Does money talk in Bainbridge elections?

On a state and national level, it is generally conceded that money is indispensable to a successful political campaign – a badly outspent candidate seldom wins.

If that also holds true for Bainbridge Island, then you’d put your bets on Darlene Kordonowy for mayor and Bill Nelson for the central ward city council seat, because both have far outspent and out-fundraised the opposition.

But observers of the Bainbridge Island political scene say the personal touch may still be more important than a media campaign.

“A big part of the campaign on Bainbridge Island is vouching,” said David Harrison, a political science faculty member at the University of Washington and an adviser to Sen. Maria Cantwell, who has run for both school board and the state legislature.

“People who get behind a candidate and spread the word to their friends can be tremendously important.”

According to statements filed with the state Public Disclosure Commission, Kordonowy has raised some $24,500, compared to the $8,400 raised by her opponent, Chris Llewellyn. In 1997, Dwight Sutton raised and spent just over $26,000 to narrowly defeat Jack MacArthur, who spent almost $18,000.

In the race for the central ward council seat being vacated by Merrill Robison, Bill Nelson had raised just over $13,000 as of mid-October, in addition to a $5,000 loan from his business to the campaign. Bill Knobloch raised $5,335 through the end of October, on top of a $4,000 loan he made to his own campaign.

In the race for the other central ward seat, Deborah Vann has raised almost $4,700 and lent herself $2,500, but has spent only $1,750. In the north ward, Deborah Vancil has raised some $3,350.

Vann’s opponent, incumbent Jim Llewellyn, and Vancil’s opponent, architect Tom Hofferber, both elected the option of short-form reporting. Those candidates pledge not to raise more than $3,500, and take no individual contribution exceeding $300; in return, the candidates do not file detailed reports of contributions and expenditures.

In the mayoral race, Kordonowy’s money edge comes from the number of donors, not the size of the donations. Records show she has received 177 contributions of at least $25. Her largest single contribution was for $2,000 from a member of the island’s arts community, and only eight donations exceeded $500.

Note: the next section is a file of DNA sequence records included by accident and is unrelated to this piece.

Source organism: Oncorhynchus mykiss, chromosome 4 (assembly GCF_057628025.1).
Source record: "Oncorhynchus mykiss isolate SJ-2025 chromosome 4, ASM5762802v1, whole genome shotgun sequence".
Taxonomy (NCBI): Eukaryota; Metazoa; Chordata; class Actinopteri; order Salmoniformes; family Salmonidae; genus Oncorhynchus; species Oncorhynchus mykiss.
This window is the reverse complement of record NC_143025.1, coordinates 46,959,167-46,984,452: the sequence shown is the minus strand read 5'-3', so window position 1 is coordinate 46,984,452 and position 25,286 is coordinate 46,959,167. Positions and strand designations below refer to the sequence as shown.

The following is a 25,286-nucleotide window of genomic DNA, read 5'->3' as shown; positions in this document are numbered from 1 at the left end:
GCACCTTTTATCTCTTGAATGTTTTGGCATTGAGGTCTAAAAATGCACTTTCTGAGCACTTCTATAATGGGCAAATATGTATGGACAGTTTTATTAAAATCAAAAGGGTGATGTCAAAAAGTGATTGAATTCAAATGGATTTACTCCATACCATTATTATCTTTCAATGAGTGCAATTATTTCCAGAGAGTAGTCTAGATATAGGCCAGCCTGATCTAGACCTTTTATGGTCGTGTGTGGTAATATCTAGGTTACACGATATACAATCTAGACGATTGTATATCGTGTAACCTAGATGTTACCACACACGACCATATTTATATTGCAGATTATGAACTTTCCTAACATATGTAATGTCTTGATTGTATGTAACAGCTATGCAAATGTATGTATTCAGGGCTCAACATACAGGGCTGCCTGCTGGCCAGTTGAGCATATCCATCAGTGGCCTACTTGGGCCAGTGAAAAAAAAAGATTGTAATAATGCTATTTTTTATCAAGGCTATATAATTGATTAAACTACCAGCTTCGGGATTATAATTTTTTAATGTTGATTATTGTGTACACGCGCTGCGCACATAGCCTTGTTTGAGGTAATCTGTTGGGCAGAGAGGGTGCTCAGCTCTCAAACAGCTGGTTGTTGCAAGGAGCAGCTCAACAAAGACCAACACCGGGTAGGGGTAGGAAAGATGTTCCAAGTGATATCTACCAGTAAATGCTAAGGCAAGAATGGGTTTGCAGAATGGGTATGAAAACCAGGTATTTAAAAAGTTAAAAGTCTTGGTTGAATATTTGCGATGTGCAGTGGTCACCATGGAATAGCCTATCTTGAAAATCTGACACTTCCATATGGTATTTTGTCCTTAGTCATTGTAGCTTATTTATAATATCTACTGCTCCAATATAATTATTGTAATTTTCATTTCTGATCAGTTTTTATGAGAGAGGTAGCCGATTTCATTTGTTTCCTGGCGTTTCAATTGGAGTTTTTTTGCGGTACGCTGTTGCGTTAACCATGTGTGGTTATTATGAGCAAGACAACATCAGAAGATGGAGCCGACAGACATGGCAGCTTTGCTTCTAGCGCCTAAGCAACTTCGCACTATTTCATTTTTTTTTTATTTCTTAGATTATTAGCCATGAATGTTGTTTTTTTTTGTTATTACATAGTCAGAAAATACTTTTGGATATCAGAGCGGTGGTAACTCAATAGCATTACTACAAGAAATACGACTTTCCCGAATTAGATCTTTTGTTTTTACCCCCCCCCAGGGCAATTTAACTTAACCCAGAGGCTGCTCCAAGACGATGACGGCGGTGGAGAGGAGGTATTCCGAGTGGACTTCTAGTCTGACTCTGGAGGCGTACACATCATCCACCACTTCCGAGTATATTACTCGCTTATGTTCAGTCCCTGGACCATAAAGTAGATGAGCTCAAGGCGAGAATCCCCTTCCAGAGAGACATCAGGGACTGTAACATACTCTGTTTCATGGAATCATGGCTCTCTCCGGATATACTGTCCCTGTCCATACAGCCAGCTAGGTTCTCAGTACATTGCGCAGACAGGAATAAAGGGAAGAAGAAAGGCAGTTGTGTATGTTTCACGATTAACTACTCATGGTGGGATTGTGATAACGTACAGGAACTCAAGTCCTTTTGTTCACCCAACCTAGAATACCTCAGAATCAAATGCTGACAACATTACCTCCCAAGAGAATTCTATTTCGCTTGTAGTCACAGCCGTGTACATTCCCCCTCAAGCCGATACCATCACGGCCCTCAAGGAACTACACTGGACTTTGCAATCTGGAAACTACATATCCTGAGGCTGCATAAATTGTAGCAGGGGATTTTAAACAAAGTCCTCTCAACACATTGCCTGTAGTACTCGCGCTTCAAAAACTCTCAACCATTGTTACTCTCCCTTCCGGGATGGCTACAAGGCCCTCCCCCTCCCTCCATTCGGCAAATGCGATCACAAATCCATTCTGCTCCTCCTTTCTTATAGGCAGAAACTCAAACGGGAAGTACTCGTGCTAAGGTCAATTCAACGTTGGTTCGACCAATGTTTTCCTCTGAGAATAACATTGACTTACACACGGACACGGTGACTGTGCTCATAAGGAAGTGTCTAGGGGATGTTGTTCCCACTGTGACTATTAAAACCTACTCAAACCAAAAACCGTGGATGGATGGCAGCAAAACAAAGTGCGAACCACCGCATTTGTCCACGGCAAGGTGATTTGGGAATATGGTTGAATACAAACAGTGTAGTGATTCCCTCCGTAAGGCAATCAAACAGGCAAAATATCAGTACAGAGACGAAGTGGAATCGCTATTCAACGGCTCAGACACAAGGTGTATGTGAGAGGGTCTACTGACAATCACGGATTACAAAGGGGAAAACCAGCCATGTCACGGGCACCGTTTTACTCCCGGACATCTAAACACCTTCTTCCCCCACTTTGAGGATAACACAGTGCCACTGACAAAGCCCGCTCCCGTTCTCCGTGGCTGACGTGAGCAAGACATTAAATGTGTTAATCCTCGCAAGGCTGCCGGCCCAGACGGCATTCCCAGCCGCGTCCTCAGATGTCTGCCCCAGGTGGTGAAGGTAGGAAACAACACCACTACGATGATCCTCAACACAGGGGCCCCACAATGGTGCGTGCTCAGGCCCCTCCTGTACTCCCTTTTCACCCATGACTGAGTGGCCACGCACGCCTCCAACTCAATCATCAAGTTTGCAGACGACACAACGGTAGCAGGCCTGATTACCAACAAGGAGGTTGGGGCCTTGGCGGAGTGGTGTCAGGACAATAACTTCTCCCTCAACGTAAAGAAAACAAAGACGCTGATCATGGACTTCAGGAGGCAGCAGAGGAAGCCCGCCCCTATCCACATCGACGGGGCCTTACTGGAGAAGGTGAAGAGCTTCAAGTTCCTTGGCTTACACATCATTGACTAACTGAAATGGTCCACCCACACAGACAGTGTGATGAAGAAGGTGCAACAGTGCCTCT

“That’s what I’m most proud of,” Kordonowy said. “The number of donations shows a really broad base of support and level of participation.”

Llewellyn said she had a target spending limit of $10,000, and believes her total will come in at about that level. But she said the true cost of the campaign involves lost time as well as spent money.

“This has cost me six months salary,” she said. “In a small town, we should have limits, because the cost prevents people with an ordinary income from running.”

Nelson viewed his fundraising as an indication of support.

“This support has been from people in the private sector feeling like they need some business representation on the city council,” he said. Nelson said that much of his support came from people who approached him and volunteered to help, and others responded to an island-wide mailing.

While many of Nelson’s donors are members of Wing Point Country Club, Nelson said that Knobloch’s role in spearheading opposition to a practice facility at the club was not a factor.

“The driving range is a dead issue among most of the people I’ve talked to,” he said, “especially since the August membership meeting when I got up and said I thought we should drop the project.”

Knobloch, who ran significantly ahead of Nelson in the September primary, said that despite the disparity in fund-raising, he was confident his message has gotten across.

“I’m very pleased with the campaign strategy, which tells my story,” he said.

He said he had made a conscious decision not to use yard signs because of what he calls the visual intrusiveness.

Vicki Johnson, who managed Phil Rockefeller’s first campaign for the state legislature and one of Andy Maron’s campaigns for city council, agrees with Harrison that some money is necessary, but that the biggest spender won’t always prevail.

“I think for those people who don’t know anything about the candidate, advertising may push them,” she said. “But I really hope people refer to the voter’s guides and make up their minds that way.”

She said island politics still has a strong element of the personal touch, and said that endorsement ads, listing a candidate’s supporters, are still important.

“A lot of people look at them, and see who people they know are supporting,” she said.

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